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disturb your slumbers, and find charms in nothing but harmony and repose. You have as yet contracted no partialities, are entirely ignorant of party distinctions, and look with a perfect indifference on all human splendour. You have an absolute dislike to the vanities of dress; and are likely, for many months, to observe the Bishop of Bristol's first rule of conversation, Silence, though tempted to transgress it by the novelty and strangeness of all objects round you.* As you advance further in life, this philosophical temper will by degrees wear off; the first object of your admiration will probably be the candle, and thence (as we all of us do) you will contract a taste for the gaudy and the glaring, without making one moral reflection upon the danger of such false admiration as leads people many a time to burn their fingers. You will then begin to show great partiality for some very good aunts, who will contribute all they can towards spoiling
will be equally fond of an excellent mamma, who will teach you, by her example, all sorts of good qualities; only let me warn you of one thing, my dear, and that is, not to learn of her to have such an immoderate love of home as is quite contrary to all the privileges of this polite age, and to give up so entirely all those pretty graces of whim, flutter, and affection, which so many charitable poets have declared to be the prerogative of our sex.
Oh! my poor cousin, to what
prerogative, when your nurse tells you (with a pious care to sow
* The Bishop of Bristol, afterwards Archbishop of Canterbury, was Secker. His “first rule of conversation" is very good. It was on these two prelates that Pope wrote his couplet
E'en in a bishop I can spy desert;
Secker is decent, Rundle has a heart. By “decent we are to understand the word in its classical sense of becoming.
the seeds of jealousy and emulation as early as possible) that you
have a fine little brother “ come to put your nose out of joint ?" There will be nothing to be done then but to be mighty good; and prove what, believe me, admits of very little dispute (though it has occasioned abundance), that we girls, however people give themselves airs of being disappointed, are by no means to be despised. The men unenvied shine in public; but it is we must make their homes delightful to them—and, if they provoke us, no less uncomfortable. I do not expect you to answer this letter yet awhile; but, as I dare say you have the greatest interest with your papa, will beg you to prevail upon him that we may know by a line (before his time is engrossed by another secret committee) that you and your mamma are well. In the meantime, I will only assure you that all here rejoice in your existence extremely; and that I am, my very young correspondent, most affectionately yours, &c.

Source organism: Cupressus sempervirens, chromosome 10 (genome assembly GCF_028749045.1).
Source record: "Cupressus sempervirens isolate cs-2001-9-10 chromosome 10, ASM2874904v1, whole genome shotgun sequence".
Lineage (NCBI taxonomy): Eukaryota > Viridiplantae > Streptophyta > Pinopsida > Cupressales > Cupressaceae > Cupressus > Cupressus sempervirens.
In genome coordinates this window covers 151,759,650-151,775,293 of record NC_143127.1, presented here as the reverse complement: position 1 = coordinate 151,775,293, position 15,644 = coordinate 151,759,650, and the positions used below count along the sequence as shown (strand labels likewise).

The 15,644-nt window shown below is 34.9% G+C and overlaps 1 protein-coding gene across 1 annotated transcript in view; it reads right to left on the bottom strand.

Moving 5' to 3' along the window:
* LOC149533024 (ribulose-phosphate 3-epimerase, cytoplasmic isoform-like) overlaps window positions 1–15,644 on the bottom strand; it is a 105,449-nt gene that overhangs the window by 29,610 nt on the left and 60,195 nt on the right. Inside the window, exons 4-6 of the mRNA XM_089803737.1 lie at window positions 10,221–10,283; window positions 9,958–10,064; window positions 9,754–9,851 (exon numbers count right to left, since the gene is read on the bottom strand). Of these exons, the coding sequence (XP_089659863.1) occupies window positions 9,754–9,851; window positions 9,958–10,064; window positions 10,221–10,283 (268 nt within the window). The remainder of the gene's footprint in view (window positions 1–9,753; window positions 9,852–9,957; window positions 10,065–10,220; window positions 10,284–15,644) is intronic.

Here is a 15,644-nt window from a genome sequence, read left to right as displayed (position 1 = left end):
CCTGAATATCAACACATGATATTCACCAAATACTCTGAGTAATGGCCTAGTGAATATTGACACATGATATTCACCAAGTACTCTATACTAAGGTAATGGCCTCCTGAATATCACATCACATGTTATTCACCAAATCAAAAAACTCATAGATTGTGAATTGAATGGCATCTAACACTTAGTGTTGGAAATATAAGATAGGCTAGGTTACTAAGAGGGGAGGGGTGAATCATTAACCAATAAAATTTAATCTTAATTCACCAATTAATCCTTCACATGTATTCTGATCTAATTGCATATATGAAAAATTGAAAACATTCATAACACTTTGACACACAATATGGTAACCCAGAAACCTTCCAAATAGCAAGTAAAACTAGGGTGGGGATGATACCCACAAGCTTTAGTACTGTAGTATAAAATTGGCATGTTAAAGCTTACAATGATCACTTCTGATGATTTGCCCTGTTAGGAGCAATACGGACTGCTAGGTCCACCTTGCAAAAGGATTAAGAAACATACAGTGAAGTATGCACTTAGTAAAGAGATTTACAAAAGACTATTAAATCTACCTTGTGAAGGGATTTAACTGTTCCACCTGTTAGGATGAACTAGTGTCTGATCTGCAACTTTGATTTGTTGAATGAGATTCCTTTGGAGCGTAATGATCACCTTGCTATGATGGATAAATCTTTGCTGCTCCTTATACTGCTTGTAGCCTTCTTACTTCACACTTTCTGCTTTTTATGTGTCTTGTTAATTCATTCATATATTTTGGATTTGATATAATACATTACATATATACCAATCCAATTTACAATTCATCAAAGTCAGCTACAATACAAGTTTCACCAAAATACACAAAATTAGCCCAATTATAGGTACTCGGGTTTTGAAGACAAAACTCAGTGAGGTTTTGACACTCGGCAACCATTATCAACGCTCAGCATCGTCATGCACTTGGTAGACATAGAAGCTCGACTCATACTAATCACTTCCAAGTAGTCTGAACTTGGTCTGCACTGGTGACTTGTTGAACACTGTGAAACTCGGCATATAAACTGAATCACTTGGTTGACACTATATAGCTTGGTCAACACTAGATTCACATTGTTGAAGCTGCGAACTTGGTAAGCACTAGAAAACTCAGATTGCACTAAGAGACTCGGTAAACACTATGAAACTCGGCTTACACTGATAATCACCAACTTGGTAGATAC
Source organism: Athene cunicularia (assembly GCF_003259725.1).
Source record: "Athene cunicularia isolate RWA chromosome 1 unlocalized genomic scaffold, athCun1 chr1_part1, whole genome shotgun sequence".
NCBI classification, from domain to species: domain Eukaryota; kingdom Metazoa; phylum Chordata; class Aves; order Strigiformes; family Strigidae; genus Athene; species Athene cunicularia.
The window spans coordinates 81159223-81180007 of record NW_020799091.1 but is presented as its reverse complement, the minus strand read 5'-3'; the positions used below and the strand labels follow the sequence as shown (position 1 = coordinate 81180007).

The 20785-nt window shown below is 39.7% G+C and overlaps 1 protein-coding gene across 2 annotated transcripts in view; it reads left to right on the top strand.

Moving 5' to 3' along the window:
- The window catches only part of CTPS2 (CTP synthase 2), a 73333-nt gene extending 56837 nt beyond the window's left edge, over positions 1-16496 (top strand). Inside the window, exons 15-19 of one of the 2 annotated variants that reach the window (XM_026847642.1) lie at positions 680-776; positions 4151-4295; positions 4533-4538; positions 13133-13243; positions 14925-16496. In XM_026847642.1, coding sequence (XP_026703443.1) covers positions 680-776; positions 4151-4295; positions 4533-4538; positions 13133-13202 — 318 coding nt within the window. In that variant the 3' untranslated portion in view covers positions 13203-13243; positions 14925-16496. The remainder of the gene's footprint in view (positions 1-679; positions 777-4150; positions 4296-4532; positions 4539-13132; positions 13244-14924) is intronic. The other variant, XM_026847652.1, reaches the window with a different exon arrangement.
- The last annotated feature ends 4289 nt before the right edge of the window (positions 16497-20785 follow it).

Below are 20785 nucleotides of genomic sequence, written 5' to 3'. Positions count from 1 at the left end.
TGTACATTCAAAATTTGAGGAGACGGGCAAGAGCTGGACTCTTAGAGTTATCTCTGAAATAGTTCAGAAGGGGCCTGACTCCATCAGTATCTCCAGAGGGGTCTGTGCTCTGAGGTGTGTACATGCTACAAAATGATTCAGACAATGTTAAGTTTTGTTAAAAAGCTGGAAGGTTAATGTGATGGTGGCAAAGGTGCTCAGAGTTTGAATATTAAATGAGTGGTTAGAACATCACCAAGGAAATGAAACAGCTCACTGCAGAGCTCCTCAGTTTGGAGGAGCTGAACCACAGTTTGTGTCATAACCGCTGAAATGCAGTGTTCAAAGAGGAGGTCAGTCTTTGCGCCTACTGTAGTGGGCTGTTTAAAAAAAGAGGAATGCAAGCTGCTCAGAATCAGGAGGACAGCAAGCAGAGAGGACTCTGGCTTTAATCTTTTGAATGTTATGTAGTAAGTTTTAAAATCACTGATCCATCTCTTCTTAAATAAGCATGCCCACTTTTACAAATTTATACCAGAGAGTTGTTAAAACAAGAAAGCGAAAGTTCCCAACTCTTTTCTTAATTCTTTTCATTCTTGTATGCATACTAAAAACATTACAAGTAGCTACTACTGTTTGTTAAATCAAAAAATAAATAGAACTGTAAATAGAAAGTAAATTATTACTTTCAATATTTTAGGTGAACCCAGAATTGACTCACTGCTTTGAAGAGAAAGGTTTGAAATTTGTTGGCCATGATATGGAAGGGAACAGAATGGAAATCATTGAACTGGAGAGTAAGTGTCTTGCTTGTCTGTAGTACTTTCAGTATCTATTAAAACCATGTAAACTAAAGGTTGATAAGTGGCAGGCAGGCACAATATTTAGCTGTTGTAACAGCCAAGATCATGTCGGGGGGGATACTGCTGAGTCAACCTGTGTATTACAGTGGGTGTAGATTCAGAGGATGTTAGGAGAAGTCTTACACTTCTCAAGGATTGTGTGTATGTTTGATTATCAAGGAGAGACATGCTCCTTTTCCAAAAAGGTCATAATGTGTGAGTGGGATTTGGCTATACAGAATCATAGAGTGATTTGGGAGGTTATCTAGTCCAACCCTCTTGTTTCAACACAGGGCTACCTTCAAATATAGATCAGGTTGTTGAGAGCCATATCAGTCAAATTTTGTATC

The Schoolmistress is one of those poems (delightful, to our thinking) which are to be read with a smile on the face, and thoughtfulness at heart:—the smile, for the assumption of dignity in its tone; the thoughtfulness, for the human interest of the subject. It is Shenstone's masterpiece. Its playful imitation of the manner of Spenser saved him from that inferior artificial style of the day, which injured the natural feeling of most of his other poems; and the manliness at the heart of its gentle wisdom ought to have saved the writer from the fears which he condescended to entertain, lest undiscerning critics should take it for something as dull as themselves. The poem has the pungent sweetness and balminess of the herbs described in its cottage garden. We never think of it without seeming to inhale their fragrance.
The good dame, the heroine of the poem, was the schoolmistress of Shenstone's own infancy. He was the offspring of a race now almost extinct, the small uneducated country-gentleman, farming his own estate; and he was sent to the first nurse-like teacher that presented herself in the neighbourhood. Her name was Sarah Lloyd. Let this be known, for the glory and encouragement of all such educers of infant “bards sublime,” or future “Chancellors in embryo.” The birchtree is not in so much request as it was in her days. The “little bench of heedless bishops” may now look at it without “shaping it into rods,” “and tingling at the view.” The change is better for all parties, considering that a proper amount of healthy vigour, reflection, and superiority to petty pains is to be secured by better means. It is not for its mode of infant training that the poem is here reprinted; but for its archness, its humour, its agreeable description, and the writer's thoughtful humanity.
H me! full sorely is my heart forlorn,
To think how modest worth neglected lies,
Such as I oft have chaunced to espy,
In every village mark'd with little spire,
And all in sight doth rise a birchen tree,
And as they look’d, they found their horror grew,
So I have seen (who has not, may conceive)
So doth it wanton birds of peace bereave,
Ne superstition clog his chance of joy,
Near to this dome is found a patch so green,
Where sits the dame, disguis'd in look profound,
far whiter than the driven snow,
And stedfast hate, and sharp affliction join'd,
Few but have ken'd, in semblance meet pourtray'd,
* A memorial of the tremendous ingredients that composed the thunderbolts of Jupiter.
+ The winds, in the likeness of children, puffing and blowing in the corners of old maps.